Historical Background of Baltit Fort-Hunza
In olden times a number of small independent states existed in the history of Northern Areas of Pakistan. Among them Hunza and Nager were the traditional rival states, situated on opposite sides of the Hunza (kanjut) river. The rulers of these two states, known as Thámo / Mirs (Thάm=S), built various strongholds to express their power. According to historical sources the Hunza rulers initially resided in the Altit Fort, but later as a result of a conflict between the two sons of the ruler Sultan, Shah Abbas (Shάboos) and Ali Khan (Aliqhάn), Shaboos shifted to the Baltit Fort, making it the capital seat of Hunza. The power struggle between the two brothers eventually resulted in the death of younger one, and so Baltit Fort further established itself as the prime seat of power in the Hunza state.
The rich beauty of Baltit Fort can be traced to over seven hundred 700 years ago. Ayasho II, Tham / Mir of Hunza in the early 15th fifteenth century married Princess Shah Khatoon (Sha Qhatun) from Baltistan (In Moghul history Baltistan is called Tibet Khurd mean, little Tibet), and was the first to modify the face of Altit and, subsequently Baltit Fort. Baltistan meaning land of Balti people had a very strong cultural and ethnical relation with the Ladakh territory of India then. Consequently, the structure of Baltit Fort was influenced by the Ladakhi / Tibetan architecture, with some resemblance to the Potala palace in Lahasa. Then additions, renovations and changes to the building were being made through the centuries by the long line of rulers of the Hunza that followed. A veritable treasure house for ancient forts, the Northern Areas of Pakistan lost most of its glorious built heritage around the 19th century as a result of the destructive attacks by the Maharja of Kashmir. However, in this regard people of Hunza were exceptionally fortunate to successfully defend against the invasions of Maharaja Kashmir four times.
The British installed his younger brother Tham / Mir Sir Muhammad Nazim Khan K.C.I.E, as the ruler of Hunza state in September 1892. During his reign, Tham / Mir Nazeem Khan made several major alterations to the Baltit Fort. He demolished a number of rooms of third floor and added a few rooms in the British colonial style on the front elevation, using lime wash and colour glass panel windows. Baltit Fort remained officially inhabited until 1945, when the last ruler of Hunza, Mir Muhammad Jmamal Khan, moved to a new palace further down the hill, where the present Mir of Hunza Mir Ghazanfar Ali Khan and his family are residing. With no proper authority entrusted to care for it, the Fort was exposed to the ravages of time and over the years its structure weakened and began to deteriorate. His Highness Aga Khan IV initiated the restoration efforts for Baltit Fort in 1990, when Mir Ghazanfar Ali Khan the son of last ruler of Hunza, Tham / Mir Muhammad Jamal Khan and his family generously donated the Fort to the Baltit Heritage Trust, a public charity formed for the explicit purpose of owning and maintaining the Fort.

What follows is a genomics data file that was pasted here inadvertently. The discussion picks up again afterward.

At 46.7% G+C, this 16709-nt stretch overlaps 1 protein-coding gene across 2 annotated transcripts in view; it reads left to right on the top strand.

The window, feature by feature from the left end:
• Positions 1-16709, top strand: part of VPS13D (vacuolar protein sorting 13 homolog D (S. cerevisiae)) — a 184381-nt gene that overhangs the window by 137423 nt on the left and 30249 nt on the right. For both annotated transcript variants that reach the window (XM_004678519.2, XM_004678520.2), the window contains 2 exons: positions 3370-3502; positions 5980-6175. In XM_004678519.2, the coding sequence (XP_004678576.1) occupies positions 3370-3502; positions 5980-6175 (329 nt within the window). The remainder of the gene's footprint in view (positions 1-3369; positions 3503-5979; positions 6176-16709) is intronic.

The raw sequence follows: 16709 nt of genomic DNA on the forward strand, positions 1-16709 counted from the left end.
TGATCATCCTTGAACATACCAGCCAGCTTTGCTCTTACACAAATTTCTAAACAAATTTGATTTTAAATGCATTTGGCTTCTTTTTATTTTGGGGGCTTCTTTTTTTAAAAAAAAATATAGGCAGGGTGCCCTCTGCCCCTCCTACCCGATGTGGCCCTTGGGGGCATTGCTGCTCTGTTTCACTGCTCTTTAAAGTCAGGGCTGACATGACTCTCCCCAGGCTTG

The restoration undertaken by the Aga Khan Trust for Culture in Geneva in association with the Aga Khan Cultural Service Pakistan (Pakistan), took six years to complete. The project was supported by the Aga Khan Trust for Culture as the main donor through its Historic Cities Support Programme, as well as by the Getty Grant Program (USA), NORAD (Norway) and the French Government. The restored Fort, resplendent in its regal glory was inaugurated on September 29, 1996 in the presence of His Highness the Aga Khan IV and the president of Pakistan Farooq Ahmad Khan Laghari. It is now operated and maintained by the Baltit Heritage Trust and is open to visitors. Preservation at its best, the Baltit Fort serves as a perfect example of culture restored and preserved for the future generations of the mountain people.
E.U.Baig Curator Hunza – Baltit Fort
1. Baig Qudratullah, Tarikh-e-Edh Atiiq Riyāsat Hunza Pub: S.T. Printers Rawalpindi-Pakistan 1980
2. Dani A.H, History of Northern Areas of Pakistan Pub: Sang-e-Meel Publications, Lahore Pakistan www.sang-e-meel.com, Reprinted: 2007
3. Biddulph John, Tribes of Hindoo Koosh Pub: The Superintendent of Government Printing-Calcutta India 1880, Reprint: Ali Kamran Publishers, Lahore-Pakistan 1995.